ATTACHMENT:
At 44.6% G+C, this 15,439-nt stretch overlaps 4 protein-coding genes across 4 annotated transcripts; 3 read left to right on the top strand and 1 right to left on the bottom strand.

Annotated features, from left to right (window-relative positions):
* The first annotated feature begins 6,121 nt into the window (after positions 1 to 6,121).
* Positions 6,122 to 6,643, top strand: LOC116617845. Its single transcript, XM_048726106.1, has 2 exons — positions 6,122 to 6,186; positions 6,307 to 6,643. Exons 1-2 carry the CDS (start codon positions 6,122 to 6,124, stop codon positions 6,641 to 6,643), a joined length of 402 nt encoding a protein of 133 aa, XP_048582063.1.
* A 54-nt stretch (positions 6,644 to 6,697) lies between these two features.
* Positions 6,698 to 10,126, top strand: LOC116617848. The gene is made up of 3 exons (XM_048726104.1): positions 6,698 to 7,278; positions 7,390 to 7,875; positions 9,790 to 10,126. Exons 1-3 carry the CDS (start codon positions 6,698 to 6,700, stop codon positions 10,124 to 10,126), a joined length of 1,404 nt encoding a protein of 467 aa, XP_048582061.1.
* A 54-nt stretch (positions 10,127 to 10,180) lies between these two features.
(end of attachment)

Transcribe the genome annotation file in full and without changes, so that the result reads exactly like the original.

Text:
At 44.6% G+C, this 15,439-nt stretch overlaps 4 protein-coding genes across 4 annotated transcripts; 3 read left to right on the top strand and 1 right to left on the bottom strand.

Annotated features, from left to right (window-relative positions):
* The first annotated feature begins 6,121 nt into the window (after positions 1 to 6,121).
* Positions 6,122 to 6,643, top strand: LOC116617845. Its single transcript, XM_048726106.1, has 2 exons — positions 6,122 to 6,186; positions 6,307 to 6,643. Exons 1-2 carry the CDS (start codon positions 6,122 to 6,124, stop codon positions 6,641 to 6,643), a joined length of 402 nt encoding a protein of 133 aa, XP_048582063.1.
* A 54-nt stretch (positions 6,644 to 6,697) lies between these two features.
* Positions 6,698 to 10,126, top strand: LOC116617848. The gene is made up of 3 exons (XM_048726104.1): positions 6,698 to 7,278; positions 7,390 to 7,875; positions 9,790 to 10,126. Exons 1-3 carry the CDS (start codon positions 6,698 to 6,700, stop codon positions 10,124 to 10,126), a joined length of 1,404 nt encoding a protein of 467 aa, XP_048582061.1.
* A 54-nt stretch (positions 10,127 to 10,180) lies between these two features.